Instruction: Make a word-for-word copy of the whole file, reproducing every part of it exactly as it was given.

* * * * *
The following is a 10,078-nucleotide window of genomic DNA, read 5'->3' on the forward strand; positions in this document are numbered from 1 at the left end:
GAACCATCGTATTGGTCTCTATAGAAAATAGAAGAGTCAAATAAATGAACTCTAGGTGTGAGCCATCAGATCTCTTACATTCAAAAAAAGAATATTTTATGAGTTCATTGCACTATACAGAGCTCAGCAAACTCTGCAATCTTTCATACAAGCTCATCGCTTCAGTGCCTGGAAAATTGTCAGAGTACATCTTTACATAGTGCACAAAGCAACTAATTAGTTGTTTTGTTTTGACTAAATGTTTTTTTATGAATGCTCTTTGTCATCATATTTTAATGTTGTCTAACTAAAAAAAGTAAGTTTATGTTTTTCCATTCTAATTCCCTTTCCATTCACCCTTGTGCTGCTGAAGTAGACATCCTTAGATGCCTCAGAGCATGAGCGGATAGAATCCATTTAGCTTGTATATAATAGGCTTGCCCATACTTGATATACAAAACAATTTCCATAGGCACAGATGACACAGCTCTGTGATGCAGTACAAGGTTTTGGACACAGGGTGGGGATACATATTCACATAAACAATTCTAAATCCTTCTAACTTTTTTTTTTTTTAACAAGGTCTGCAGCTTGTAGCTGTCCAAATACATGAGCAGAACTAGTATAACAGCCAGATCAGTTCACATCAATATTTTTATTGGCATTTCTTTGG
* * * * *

The following is a 10,078-nucleotide window of genomic DNA, read 5'->3' on the forward strand; positions in this document are numbered from 1 at the left end:
GAACCATCGTATTGGTCTCTATAGAAAATAGAAGAGTCAAATAAATGAACTCTAGGTGTGAGCCATCAGATCTCTTACATTCAAAAAAAGAATATTTTATGAGTTCATTGCACTATACAGAGCTCAGCAAACTCTGCAATCTTTCATACAAGCTCATCGCTTCAGTGCCTGGAAAATTGTCAGAGTACATCTTTACATAGTGCACAAAGCAACTAATTAGTTGTTTTGTTTTGACTAAATGTTTTTTTATGAATGCTCTTTGTCATCATATTTTAATGTTGTCTAACTAAAAAAAGTAAGTTTATGTTTTTCCATTCTAATTCCCTTTCCATTCACCCTTGTGCTGCTGAAGTAGACATCCTTAGATGCCTCAGAGCATGAGCGGATAGAATCCATTTAGCTTGTATATAATAGGCTTGCCCATACTTGATATACAAAACAATTTCCATAGGCACAGATGACACAGCTCTGTGATGCAGTACAAGGTTTTGGACACAGGGTGGGGATACATATTCACATAAACAATTCTAAATCCTTCTAACTTTTTTTTTTTTTAACAAGGTCTGCAGCTTGTAGCTGTCCAAATACATGAGCAGAACTAGTATAACAGCCAGATCAGTTCACATCAATATTTTTATTGGCATTTCTTTGG